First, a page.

Natural Skin Care Products or Lotions?
For most of us, the yearly ritual of sunscreen research is all too familiar. When most of us were younger and carefree, we spent hours in the sun with little or no thought to natural skin care products. Skin cancer was a rare condition and moles were considered beauty marks. Does anyone remember suntan oil? Many of us can attribute some of our worst sunburns and pain to a body care regime that used tanning products meant to bronze the skin. Now that we’re older, we know more and we are more careful; but are the products that we use really as effective as we think?
Natural Skin Care Products
On one side of the natural skin care products argument, you will find that most dermatologists’ skin care advice includes sunscreens with a sun protection factor (SPF) of 15 or higher as it is thought that they provide enough of a shield against the sun’s damaging ultraviolet B (UVB) rays that they should help prevent most skin cancers. In addition, studies have provided solid evidence that they reduce the incidence of precancerous skin lesions, and possibly common skin cancers such as basal and squamous cell carcinoma. Most experts also believe they have found evidence of a protective relationship between sunscreen use and melanoma – the worst and most harmful form of skin cancer.
On the other side of the natural skin care products argument, you will find those that feel that the use of sunscreen in their skin care regime can actually increase your risk of cancer because certain ingredients may produce a carcinogenic reaction to the sun; that they don’t provide measurable protection against the more harmful (UVA) rays. They also feel that most sunscreens focus on eliminating sunburn by blocking UVB rays, which actually encourages lighter-skinned melanoma-prone people to stay in the sun longer, potentially increasing DNA damage. While this theory seems plausible, it is important to point out that studies supporting this theory are skewed as many of the test subjects, lighter skinned individuals, are both more likely to be avid sunscreen users as well as predisposed genetically to develop the disease in the first place.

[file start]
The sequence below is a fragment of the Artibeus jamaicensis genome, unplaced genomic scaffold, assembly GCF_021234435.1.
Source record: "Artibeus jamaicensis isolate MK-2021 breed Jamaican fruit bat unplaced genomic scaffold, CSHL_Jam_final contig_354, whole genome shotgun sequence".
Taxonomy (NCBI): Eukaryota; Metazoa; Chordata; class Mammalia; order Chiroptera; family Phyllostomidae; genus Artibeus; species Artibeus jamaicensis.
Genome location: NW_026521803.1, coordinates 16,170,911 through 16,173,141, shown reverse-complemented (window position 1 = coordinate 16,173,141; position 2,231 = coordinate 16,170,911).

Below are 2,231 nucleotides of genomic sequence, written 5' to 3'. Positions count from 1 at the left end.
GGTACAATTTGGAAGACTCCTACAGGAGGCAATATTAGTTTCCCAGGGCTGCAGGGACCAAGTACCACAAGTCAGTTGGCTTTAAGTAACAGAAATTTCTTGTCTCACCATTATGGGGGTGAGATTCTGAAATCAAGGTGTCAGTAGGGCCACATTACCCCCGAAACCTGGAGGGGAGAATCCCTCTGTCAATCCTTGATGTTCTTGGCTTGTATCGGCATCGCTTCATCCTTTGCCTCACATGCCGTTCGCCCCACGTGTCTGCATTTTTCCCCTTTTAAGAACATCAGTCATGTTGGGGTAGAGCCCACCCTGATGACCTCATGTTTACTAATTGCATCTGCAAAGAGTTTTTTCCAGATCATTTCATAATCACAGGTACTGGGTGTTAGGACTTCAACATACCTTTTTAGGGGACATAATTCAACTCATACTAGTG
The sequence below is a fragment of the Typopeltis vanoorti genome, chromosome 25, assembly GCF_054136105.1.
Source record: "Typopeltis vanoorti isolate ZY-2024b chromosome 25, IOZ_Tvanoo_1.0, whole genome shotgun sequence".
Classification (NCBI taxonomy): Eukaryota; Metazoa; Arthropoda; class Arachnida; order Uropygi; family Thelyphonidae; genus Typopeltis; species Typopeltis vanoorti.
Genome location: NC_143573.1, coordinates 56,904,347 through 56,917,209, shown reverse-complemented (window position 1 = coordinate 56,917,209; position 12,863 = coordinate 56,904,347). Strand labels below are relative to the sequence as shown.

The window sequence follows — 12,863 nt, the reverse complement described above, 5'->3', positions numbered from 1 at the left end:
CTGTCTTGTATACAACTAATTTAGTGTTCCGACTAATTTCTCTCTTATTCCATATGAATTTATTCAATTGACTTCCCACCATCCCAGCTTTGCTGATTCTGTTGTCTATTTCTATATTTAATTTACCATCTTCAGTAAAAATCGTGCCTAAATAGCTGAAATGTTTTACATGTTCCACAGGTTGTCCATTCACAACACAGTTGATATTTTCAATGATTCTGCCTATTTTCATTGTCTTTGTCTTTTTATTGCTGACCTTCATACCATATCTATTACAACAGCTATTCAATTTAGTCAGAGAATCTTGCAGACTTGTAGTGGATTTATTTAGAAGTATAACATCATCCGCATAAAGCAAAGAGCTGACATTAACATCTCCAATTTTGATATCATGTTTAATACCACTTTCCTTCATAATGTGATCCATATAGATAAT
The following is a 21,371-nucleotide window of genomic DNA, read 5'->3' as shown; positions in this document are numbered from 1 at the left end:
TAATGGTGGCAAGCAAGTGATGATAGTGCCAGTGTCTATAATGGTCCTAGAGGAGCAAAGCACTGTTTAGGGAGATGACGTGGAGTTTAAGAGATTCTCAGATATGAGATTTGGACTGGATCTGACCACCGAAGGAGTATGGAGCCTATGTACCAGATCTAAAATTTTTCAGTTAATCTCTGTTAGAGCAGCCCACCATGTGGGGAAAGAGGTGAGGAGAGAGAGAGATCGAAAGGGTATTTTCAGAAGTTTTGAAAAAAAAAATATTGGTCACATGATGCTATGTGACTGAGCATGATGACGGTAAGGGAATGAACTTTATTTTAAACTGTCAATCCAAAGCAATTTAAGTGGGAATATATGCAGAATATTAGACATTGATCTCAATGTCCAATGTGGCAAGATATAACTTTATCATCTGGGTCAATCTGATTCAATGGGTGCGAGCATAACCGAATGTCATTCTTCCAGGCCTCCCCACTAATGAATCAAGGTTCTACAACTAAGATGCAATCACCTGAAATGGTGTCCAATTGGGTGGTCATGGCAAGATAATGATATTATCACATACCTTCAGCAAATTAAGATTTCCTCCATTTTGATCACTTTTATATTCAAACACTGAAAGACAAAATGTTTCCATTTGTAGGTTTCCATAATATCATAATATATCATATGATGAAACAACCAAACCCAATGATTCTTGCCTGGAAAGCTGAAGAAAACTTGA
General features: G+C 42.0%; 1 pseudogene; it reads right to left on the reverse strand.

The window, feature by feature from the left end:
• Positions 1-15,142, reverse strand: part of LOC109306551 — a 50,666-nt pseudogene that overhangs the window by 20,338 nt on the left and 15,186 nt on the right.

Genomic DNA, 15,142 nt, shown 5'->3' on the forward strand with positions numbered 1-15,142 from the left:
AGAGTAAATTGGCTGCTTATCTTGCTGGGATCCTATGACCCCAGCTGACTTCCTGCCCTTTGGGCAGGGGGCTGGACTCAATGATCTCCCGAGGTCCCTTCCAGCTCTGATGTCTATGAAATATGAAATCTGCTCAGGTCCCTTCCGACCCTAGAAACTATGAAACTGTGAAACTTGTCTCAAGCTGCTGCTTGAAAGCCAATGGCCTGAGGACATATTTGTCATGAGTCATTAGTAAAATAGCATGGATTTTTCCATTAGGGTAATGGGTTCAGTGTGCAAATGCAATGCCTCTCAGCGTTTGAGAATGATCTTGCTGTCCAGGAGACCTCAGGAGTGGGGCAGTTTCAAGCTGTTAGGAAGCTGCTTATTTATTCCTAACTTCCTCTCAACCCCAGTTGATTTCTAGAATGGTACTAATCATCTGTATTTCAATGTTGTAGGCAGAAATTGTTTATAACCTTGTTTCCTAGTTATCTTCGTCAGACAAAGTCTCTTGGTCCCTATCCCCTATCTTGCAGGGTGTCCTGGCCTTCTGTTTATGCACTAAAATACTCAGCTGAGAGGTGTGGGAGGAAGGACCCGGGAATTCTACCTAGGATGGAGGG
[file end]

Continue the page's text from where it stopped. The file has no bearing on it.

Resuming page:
It is this logic string that brings us to the likelihood that, while sunscreens most likely do not actually cause cancer, the choice of sunscreen may have an effect. If you are concerned about the natural skin care products you use, you can find skin care advice on the subject from the Sunscreen Guide by Environment Working Group (EWG) , which has reviewed available sunscreens and evaluated them taking into consideration leading concerns like vitamin A. At the top of their review of beach and sports sunscreens sold in the U.S. we find:
Auquasport Performance Sunscreen
TerraSport Performance Sunscreen
KidSport Performance Sunscreen
Sunscreen for Face and Body, Unscented, SPF 30
Sunscreen for Face and Body, SPF 30 Lightly Scented
Sunscreen for Face and Body, SPF 15 Lightly Scented
Lip and Face Screen, SPF 30
Regardless of where you fall on the skin cancer debate over sunscreen and its effect on skin cancer, it is important o follow certain rules of thumb where natural skin care products are concerned to decrease your overall risk. Most medical professionals feel that your risk of melanoma is related to the number and intensity of sunburns experienced throughout your lifetime. Since sunscreens reduce the risk of sunburn, it is still a good body care rule of thumb to use sunscreen daily, minimize your exposure to the sun and wear hats, glasses, and other protective clothing when you can.
Good skin care advice when choosing a sunscreen – remember that the number of your selection indicates how well the product can absorb the UVB rays of the sun. However, please note that the higher SPF numbers have only a marginal difference in the length one should be in the sun. Make sure to choose a broad spectrum product that protects from both UVA and UVB rays; and most importantly during periods of extended sun exposure, reapply sunscreen very two hours.
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